My mother-in-law holding her twin sons (my hubby is on the right) – Grandma Martha (maternal grandmother) – Hubby’s sister – Great-Grandma Sarah (maternal great-grandmother)

As your families honor you – remember to honor yourself through self-care and self-love. It may not seem like it – but there should always be time for moms to take care of themselves and to model this for their families.

Grandma Martha (maternal grandma) with hubby (center) and his siblings – family farm in Minnesota

If you feel you are falling short in this area (self-care & self-love) – stop and ask for help. Maybe your mother-in-law needs to move in to help you out.



Here’s a simple and fun craft project – Mother’s Day inspirational cubes.


Multigenerational vacation in Italy {guest post}

by Andrea Salvo

In our family, we are not strangers to multigenerational travel, and certainly not strangers to Italy. However, our trip in the summer of 2007 was unique to me in that I hadn’t been to Italy with my grandfather and had never been to the town in which he was born.

The trip started out with a bang, our flight to Philadelphia was canceled, which meant we would not be making our connection to Rome, and would need to reroute13 people  to Italy in the middle of July, not an easy task. With 6 people working simultaneously we all ended up in a limousine to Toronto, to catch a plane on a different airline, our bags following in their own bus behind.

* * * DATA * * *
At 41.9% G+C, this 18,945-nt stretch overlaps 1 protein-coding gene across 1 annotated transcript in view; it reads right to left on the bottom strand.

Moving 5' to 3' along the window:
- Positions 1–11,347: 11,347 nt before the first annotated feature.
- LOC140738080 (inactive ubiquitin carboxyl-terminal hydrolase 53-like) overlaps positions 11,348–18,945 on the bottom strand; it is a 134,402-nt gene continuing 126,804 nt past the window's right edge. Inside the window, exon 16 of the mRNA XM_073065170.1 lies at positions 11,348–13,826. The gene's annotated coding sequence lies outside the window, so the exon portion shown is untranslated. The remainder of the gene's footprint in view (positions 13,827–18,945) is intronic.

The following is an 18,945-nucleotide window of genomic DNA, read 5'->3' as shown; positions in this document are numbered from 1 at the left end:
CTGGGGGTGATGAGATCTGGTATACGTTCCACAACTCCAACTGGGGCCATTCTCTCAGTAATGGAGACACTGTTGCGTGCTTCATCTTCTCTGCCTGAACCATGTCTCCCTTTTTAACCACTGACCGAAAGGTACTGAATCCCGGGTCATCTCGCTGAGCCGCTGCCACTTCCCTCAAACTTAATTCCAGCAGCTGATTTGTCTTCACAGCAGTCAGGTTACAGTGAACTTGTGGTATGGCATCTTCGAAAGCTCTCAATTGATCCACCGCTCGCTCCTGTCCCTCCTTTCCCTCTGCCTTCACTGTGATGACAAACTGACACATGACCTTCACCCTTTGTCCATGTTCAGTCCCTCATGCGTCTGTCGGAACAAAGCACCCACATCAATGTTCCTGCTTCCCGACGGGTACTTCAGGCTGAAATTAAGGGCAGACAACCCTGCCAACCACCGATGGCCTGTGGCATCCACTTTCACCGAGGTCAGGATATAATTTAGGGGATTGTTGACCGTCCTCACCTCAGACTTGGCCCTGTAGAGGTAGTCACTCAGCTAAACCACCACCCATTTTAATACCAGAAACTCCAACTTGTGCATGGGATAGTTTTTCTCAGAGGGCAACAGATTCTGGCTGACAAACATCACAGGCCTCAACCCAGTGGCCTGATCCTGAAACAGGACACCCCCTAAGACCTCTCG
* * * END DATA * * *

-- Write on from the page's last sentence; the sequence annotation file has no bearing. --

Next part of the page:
Once we actually arrived, luckily no-one was left in Rome as was threatened by the airline, the adventures began! We piled into two large white vans, ours was dubbed “The Magic Bus” and we navigated these beasts through the narrow streets of Reggio Calabria, in the southernmost part of Italy.

By the time we arrived at our home away from home, Sayonara, I was surprised we were all still talking. Whatever stress we had was forgotten as we approached our destination and my broken English speaking grandmother stated, “There it is, I told you, go straight, straight then turn around.” Thank goodness for her navigation skills!

We visited with our cousins and great aunt who still live in San Ferdinando. We met old neighbors and extended family. For the most part we remained a large group which meant considerable dinner tables. The dinner crowd grew to massive proportions when our Italian family members joined. We had one evening of pizza, french fries (the Italian side dish to pizza), and salad with approximately 29 people at the table. It was a typical Italian scene.